Net-net, though, we think it will be heavily played.
Fri, 2 June 2017
New Set on the Block Amonkhet had a pretty good weekend in Modern, across three continents, last week. Amonkhet cards contributed to all of the main macro archetypes: Control, Combo, and Beatdown!
Amonkhet Control: Glory-Bound Initiate in Esper
At Grand Prix Kobe, Akio Chiba slotted Glory-Bound Initiate into his creature-poor Esper Control deck, Stonefore Mystic style.
Can't disagree with you there!
Chiba played a four Painful Truths deck, where the life gain from Glory-Bound Initiate could be really effective in fueling his main card advantage engine. Glory-Bound Initiate is just that good in Modern!
Subtly, exerting Glory-Bound Initiate may not have that much of a downside, as opponents may actively try to trade with it.
Amonkhet Combo: Vizier of Remedies in Collected Company decks
Vizier of Remedies + Devoted Druid is an infinite mana engine.
Devoted Druid says "Put a -1/-1 counter on me and I'll untap."
Vizier of Remedies says "Go ahead and untap. But Don't worry about the -1/-1 counter, no problem."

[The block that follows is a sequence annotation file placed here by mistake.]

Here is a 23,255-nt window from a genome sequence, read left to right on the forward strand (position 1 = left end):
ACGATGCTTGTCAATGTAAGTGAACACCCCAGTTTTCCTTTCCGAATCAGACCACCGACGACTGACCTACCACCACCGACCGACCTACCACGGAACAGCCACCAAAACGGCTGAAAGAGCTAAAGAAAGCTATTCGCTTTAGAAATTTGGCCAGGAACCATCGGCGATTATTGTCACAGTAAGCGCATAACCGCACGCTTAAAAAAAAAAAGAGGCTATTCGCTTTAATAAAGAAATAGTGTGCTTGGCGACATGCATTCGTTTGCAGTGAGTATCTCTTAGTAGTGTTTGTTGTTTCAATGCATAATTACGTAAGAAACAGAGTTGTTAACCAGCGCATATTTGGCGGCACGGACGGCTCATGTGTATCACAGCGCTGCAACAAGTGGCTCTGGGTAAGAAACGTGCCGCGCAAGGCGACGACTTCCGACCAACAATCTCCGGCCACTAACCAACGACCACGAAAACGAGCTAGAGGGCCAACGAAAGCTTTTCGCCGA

Once you've got infinite green mana access, the world (or at least your deck) is your oyster. Here are some of the things players did last weekend:
Amonkhet Aggro: Harsh Mentor in Burn
Meanwhile back in Baltimore, MD -- USA -- Pro Tour Top 8 competitor Stephen Neal added a Harsh Mentor as his "fifth copy" of Eidolon of the Great Revels.
Neal's version was super atypical for Burn (at least since the release of Inspiring Vantage), going up to some fifteen creatures... But still finding room for some unique spell choices.
Shard Volley, anyone?
What is important for Amonkhet fans is that Harsh Mentor might be Burn's best friend in certain matchups. Of course it makes life harder on the fetchland player, but think about Affinity: Harsh Mentor makes doing stuff like activating an Arcbound Ravager downright dangerous.
TLDR: Amonkhet hit Modern hard last weekend; and it hit from Control, Combo, and Beatdown. Obviously more on this story as the format continues to develop.
Listen to "Amonkhet in Modern" now for even more decks and details!
Fri, 26 May 2017
With the rise of U/R Control in Standard, Pull from Tomorrow reaches center stage...
or does it?
U/R Control (generally with Pull from Tomorrow) really took off last weekend!
U/R Control made Top 8 of both Grand Prix Montreal and Grand Prix Santiago. This was a big pickup, post-Pro Tour, for an archetype that did not crack Top 8 at PT Amonkhet.